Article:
It's pretty secure, it's user friendly, has a lot of software developers like Adobe backing it up, and it's the next best operating system for PC gaming besides Windows.

swoll1980
March 26th, 2009, 09:22 PM
Here's What it looks like if anyone cares. I'm still learning word, so might not be to pretty. Format is not important for this class. Thanks for the input.

dragos240
March 26th, 2009, 09:31 PM
My only reference is my friend tom.

My experience is:

PROS:
Nice bash-like terminal,
Unix-like style
Very pretty gui!

CONS:
As said before, closed source.
Bad with hardware that doesn't come with it.
One button mouse (yuck)

And i really can't say much more about it.

damis648
March 26th, 2009, 09:40 PM
One button mouse (yuck)

Ugh, here we go again. THE MOUSE HAS FOUR BUTTONS. They just aren't visible. You can left, right, and middle click, and you can pinch the sides. Four buttons.

dragos240
March 26th, 2009, 09:47 PM
guess my friend tom didn't know that either, he always told me it was one, also i could find any other, also when i clicked left, nothing different, right no different, middle, see where i'm going?

damis648
March 26th, 2009, 09:50 PM
guess my friend tom didn't know that either, he always told me it was one, also i could find any other, also when i clicked left, nothing different, right no different, middle, see where i'm going?

You have to enable them. :popcorn: Just go into System Preferences and choose Mouse, adjust what each button does. By default, they all work the same. You can set the right to option click for right click, and middle to dashboard and pinch to expose, that's what most do.

conundrumx
March 26th, 2009, 10:49 PM
My only reference is my friend tom.

My experience is:

PROS:
Nice bash-like terminal,
Unix-like style
Very pretty gui!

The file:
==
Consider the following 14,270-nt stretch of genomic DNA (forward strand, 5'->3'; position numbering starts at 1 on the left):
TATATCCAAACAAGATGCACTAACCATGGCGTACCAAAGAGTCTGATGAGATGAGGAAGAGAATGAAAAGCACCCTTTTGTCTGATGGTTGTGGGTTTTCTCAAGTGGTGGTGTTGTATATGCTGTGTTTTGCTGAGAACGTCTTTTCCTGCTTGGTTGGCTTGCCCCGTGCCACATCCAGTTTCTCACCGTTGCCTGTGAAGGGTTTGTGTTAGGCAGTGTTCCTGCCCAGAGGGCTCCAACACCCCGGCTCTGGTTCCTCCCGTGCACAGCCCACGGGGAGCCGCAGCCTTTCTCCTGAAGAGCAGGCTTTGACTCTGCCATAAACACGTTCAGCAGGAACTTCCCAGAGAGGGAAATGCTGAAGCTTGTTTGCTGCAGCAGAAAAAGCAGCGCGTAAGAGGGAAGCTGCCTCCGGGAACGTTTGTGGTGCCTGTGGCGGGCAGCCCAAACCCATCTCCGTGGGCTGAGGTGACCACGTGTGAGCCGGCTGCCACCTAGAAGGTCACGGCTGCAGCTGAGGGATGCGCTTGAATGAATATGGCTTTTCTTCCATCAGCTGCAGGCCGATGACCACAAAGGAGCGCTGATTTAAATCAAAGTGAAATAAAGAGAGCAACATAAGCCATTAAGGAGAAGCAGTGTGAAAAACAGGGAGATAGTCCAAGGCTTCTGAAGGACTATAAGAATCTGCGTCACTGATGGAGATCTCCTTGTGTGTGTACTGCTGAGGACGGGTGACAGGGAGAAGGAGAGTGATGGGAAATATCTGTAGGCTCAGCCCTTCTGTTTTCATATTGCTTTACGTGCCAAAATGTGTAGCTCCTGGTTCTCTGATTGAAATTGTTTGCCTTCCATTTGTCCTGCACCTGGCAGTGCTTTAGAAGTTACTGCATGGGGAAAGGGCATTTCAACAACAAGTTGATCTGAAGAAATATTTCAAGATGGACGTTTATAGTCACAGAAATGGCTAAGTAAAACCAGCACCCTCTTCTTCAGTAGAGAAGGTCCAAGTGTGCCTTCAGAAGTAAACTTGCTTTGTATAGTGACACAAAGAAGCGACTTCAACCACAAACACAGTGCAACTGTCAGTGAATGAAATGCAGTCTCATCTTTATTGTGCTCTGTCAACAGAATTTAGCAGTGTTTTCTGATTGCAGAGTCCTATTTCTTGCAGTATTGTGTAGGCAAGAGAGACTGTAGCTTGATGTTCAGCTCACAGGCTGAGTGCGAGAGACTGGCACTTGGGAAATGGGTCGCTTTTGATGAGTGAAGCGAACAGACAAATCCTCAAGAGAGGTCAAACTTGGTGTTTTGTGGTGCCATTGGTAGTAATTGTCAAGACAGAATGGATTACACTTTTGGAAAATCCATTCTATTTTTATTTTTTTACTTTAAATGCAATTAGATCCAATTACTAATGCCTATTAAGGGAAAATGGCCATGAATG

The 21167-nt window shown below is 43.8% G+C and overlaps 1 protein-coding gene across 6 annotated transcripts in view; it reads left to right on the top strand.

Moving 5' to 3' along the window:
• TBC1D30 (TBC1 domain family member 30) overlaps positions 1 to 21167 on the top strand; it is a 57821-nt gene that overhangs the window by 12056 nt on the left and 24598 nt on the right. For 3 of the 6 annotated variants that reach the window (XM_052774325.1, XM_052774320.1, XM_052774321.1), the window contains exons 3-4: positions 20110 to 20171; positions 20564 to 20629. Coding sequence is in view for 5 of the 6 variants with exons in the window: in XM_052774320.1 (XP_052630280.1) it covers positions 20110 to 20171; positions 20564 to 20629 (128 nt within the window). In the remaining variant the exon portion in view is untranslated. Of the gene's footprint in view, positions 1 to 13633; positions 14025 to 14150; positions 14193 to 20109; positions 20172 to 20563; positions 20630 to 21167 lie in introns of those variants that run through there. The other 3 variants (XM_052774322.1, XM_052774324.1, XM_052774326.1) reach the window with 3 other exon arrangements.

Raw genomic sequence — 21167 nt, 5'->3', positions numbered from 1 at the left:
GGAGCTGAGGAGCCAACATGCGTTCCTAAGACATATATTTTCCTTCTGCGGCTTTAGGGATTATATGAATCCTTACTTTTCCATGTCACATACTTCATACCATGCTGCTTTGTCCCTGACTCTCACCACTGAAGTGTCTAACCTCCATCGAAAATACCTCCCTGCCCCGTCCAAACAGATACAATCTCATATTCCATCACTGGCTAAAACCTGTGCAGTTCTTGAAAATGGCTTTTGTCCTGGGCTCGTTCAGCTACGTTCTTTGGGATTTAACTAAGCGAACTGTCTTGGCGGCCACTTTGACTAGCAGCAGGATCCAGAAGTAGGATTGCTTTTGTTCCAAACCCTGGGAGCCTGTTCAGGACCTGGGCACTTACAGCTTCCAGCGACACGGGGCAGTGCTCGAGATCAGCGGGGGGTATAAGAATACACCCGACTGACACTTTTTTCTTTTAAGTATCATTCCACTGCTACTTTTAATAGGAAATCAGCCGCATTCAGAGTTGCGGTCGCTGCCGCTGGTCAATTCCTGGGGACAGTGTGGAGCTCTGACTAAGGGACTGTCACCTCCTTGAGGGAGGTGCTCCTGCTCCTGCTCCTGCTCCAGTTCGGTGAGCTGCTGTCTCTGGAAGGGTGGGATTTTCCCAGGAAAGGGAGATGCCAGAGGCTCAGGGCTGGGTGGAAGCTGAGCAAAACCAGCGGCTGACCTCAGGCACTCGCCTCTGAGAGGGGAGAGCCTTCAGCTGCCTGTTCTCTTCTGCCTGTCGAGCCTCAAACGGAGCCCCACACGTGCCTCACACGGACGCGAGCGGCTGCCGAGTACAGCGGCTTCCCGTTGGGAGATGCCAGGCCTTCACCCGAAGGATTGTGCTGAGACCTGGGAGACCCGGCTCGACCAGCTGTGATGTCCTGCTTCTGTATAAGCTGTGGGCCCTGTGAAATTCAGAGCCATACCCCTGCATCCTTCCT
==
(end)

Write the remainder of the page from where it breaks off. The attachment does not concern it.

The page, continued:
CONS:
As said before, closed source.
Bad with hardware that doesn't come with it.
One button mouse (yuck)

And i really can't say much more about it.

That's not a "bash-like" terminal, it's good old fashioned bash.

$ bash --version
GNU bash, version 3.2.17(1)-release (i386-apple-darwin9.0)

I was poisoned by another Mac user, and for me the pros are simple. It's a POSIX OS (I can compile plenty of tarballs with little to no extra switches/modifications, on top of running plenty of my standard tools), and "it just works." I reached a point where running Linux on my Thinkpad was sometimes more frustrating than my servers and users combined. In list form:

Pros:
- Tightly integrated experience (since the same company controls HW and SW boot time is fantastic, and driver concerns outside the odd peripheral are non existent)
- POSIX compiant, Unix like OS. Bash, nmap, nc, X11, ssh. It's all available.
- Amazing community of independent developers. Yes, some of the apps cost money, but pretty much all of them are on par with some of the best F/OSS has to offer. (GNOME Do, Firefox, etc)
- Lower TCO than Windows, if you include time and anguish in your calculations!
- Small market share = small malware market share

Cons:
-Expensive entry price. The associated Hardware doesn't really have a low end model the way a lot of PC manufacturers do.
- Less mainstream applications are developed for OSX, though with time this is changing.
- Much less customization options.
- Less protection from actual exploits. (See: Charlie Miller's comments)

I tried to stay away from the hardware, since that's a whole 'nother holy war.

mrsteveman1
March 26th, 2009, 11:40 PM
OS X is not really closed source, in comparison to windows it is WAY more open. You can get the source for SOME of Windows too depending on who you work for and what you want to do with it, you can get the source for a LOT of OS X regardless of the reason.

They don't provide source to their windowing system, or their core libraries, those are some of the most valuable parts of the OS. The kernel is open source, you can grab the source, build it and replace the one that came with the system. Much of the userland is open source, launchd the system controller for lack of a better word (init, cron, inetd etc) is open source, some of the implementations of protocols like bonjour are open source.